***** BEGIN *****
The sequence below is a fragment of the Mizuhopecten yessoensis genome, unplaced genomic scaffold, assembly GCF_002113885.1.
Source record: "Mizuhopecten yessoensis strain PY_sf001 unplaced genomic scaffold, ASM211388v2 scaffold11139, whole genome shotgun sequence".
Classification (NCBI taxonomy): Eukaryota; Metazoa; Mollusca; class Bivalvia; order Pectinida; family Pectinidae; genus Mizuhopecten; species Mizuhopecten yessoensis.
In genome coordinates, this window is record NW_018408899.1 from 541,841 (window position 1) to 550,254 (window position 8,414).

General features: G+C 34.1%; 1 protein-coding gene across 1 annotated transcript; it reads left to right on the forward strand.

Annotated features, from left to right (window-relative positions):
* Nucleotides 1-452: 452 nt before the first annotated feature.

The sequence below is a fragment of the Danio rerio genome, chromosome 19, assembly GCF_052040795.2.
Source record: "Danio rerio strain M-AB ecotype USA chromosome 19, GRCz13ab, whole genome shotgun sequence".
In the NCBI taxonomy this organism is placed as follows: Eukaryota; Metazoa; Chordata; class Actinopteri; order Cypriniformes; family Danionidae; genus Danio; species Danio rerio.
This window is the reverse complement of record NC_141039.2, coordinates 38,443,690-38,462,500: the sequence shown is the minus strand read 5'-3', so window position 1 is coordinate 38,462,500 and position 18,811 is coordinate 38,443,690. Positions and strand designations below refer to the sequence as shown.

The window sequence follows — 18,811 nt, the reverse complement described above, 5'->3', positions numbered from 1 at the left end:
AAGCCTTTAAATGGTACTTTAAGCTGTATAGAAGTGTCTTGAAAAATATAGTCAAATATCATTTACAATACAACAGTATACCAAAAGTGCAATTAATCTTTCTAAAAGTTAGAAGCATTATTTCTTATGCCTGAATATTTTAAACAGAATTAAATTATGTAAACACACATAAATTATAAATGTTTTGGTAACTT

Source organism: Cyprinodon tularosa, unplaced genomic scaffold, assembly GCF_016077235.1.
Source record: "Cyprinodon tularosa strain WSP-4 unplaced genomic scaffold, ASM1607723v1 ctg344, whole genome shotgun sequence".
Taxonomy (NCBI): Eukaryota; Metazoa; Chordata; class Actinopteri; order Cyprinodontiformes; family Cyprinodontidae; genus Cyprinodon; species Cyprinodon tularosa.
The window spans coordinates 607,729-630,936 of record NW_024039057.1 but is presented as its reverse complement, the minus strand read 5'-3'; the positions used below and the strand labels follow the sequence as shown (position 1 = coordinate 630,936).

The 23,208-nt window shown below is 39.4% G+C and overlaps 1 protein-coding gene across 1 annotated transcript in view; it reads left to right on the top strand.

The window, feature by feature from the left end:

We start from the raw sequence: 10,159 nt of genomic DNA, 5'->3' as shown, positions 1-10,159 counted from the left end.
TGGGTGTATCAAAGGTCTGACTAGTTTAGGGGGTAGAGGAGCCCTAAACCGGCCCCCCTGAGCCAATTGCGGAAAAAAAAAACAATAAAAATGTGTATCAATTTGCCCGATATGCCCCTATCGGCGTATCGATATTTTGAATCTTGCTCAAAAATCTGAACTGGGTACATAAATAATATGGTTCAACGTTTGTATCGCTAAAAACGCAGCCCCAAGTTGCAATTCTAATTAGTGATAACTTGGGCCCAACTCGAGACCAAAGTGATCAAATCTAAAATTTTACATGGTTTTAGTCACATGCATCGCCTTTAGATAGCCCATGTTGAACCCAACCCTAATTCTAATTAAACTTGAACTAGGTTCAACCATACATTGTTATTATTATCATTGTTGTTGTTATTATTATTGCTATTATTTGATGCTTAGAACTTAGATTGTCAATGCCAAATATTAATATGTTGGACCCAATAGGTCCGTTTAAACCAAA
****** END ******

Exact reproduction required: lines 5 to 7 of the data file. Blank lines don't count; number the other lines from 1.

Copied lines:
General features: G+C 34.1%; 1 protein-coding gene across 1 annotated transcript; it reads left to right on the forward strand.

Annotated features, from left to right (window-relative positions):
* Nucleotides 1-452: 452 nt before the first annotated feature.